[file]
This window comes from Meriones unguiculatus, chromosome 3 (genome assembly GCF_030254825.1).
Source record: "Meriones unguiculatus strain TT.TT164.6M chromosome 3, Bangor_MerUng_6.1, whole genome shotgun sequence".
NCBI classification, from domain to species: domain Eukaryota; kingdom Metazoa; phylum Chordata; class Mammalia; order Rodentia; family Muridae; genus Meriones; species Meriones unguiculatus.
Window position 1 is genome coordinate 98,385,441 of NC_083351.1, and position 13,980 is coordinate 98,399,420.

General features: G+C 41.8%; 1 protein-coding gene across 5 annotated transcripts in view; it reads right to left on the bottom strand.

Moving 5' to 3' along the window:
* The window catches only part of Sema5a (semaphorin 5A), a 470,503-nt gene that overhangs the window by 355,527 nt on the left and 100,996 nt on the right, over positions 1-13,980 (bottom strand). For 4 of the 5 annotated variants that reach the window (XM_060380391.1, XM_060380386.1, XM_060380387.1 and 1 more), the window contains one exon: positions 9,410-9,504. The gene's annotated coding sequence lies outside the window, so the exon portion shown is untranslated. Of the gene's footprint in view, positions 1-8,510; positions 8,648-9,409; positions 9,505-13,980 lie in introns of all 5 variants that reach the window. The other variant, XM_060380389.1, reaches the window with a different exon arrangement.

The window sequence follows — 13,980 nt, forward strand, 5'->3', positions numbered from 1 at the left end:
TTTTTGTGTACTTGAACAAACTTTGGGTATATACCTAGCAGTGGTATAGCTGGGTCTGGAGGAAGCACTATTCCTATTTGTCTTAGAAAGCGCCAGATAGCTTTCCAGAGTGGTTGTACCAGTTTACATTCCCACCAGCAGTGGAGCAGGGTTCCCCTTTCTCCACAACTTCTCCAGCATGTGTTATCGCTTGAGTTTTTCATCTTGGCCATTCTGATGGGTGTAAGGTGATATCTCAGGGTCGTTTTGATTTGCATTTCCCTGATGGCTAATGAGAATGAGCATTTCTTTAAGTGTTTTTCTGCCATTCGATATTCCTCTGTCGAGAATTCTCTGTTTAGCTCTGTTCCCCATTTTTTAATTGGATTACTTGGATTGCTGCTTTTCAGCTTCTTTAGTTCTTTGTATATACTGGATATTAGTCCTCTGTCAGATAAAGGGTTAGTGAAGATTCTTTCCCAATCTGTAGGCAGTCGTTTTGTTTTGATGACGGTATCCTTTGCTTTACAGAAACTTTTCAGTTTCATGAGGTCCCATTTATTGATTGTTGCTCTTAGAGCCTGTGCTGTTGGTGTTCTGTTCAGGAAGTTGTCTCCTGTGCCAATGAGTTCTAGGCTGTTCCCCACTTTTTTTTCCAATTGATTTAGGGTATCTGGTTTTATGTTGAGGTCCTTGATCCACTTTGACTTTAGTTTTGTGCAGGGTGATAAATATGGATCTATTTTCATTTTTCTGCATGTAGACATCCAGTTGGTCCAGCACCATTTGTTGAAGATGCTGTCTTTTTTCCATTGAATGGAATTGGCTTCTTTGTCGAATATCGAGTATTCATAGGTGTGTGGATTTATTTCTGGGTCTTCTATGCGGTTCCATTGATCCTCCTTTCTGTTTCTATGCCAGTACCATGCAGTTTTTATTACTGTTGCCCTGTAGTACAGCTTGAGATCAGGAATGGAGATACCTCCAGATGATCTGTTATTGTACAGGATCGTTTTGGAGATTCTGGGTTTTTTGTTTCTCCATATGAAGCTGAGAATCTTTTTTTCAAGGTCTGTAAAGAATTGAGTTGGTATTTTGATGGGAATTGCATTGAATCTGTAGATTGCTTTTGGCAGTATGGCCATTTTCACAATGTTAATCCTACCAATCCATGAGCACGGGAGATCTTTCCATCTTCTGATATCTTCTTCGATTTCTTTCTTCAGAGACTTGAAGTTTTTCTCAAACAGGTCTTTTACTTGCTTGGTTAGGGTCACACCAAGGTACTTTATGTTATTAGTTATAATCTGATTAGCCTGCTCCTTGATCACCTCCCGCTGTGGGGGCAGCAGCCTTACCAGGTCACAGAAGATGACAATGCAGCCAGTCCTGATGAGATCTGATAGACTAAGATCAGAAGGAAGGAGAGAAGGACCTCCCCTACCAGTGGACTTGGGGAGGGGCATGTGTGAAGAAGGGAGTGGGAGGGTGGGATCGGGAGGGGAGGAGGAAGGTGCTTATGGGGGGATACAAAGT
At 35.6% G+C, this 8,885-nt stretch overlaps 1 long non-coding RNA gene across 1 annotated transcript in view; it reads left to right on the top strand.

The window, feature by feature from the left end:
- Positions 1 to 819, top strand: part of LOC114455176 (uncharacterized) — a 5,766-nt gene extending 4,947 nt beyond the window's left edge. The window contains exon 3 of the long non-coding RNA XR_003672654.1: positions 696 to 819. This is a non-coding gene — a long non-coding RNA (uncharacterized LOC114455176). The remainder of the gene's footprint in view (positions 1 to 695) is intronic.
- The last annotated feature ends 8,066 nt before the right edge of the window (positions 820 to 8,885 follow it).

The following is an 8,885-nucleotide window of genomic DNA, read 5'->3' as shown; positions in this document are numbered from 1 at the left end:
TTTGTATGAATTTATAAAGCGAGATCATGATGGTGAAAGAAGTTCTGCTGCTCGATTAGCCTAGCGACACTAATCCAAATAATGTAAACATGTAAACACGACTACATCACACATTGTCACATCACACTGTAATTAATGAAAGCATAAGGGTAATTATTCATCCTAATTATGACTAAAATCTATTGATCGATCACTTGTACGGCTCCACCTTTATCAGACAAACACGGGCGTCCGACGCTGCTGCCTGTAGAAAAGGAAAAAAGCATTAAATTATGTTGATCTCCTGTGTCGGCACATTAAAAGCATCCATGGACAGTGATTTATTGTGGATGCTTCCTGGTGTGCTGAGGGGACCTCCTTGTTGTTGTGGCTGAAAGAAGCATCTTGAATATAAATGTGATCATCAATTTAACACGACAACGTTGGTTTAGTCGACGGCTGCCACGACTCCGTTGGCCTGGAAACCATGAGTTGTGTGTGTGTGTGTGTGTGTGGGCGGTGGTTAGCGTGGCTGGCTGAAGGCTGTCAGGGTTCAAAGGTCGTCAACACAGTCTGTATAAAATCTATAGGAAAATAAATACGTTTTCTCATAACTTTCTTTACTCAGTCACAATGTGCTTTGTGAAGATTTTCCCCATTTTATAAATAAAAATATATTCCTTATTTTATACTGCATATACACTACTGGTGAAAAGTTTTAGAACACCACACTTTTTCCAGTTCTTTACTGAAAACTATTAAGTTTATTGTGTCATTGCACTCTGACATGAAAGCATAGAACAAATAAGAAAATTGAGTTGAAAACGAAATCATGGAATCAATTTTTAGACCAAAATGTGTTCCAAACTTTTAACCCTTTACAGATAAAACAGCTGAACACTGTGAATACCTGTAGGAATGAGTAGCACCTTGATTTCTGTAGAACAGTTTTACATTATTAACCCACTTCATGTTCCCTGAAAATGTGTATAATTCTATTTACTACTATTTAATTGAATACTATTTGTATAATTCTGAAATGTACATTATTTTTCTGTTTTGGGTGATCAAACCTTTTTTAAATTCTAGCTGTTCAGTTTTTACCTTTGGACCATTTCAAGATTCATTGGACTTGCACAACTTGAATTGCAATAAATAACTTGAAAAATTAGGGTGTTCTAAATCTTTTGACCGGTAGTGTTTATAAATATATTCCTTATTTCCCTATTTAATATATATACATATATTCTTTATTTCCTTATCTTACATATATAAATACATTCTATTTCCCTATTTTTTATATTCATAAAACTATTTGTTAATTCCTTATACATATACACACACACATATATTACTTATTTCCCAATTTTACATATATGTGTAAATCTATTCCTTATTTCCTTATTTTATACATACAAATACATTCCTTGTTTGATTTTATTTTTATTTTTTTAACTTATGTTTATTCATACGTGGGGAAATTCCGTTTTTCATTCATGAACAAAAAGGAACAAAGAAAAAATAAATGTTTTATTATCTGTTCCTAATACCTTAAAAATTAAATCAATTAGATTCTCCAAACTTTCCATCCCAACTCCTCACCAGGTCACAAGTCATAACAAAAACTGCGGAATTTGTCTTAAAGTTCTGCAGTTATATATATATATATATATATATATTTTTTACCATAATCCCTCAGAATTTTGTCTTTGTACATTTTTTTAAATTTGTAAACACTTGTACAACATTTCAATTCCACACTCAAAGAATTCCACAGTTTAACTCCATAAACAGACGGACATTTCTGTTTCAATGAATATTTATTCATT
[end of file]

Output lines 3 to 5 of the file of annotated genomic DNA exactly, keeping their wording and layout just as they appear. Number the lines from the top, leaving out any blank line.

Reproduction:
NCBI classification, from domain to species: domain Eukaryota; kingdom Metazoa; phylum Chordata; class Mammalia; order Rodentia; family Muridae; genus Meriones; species Meriones unguiculatus.
Window position 1 is genome coordinate 98,385,441 of NC_083351.1, and position 13,980 is coordinate 98,399,420.

General features: G+C 41.8%; 1 protein-coding gene across 5 annotated transcripts in view; it reads right to left on the bottom strand.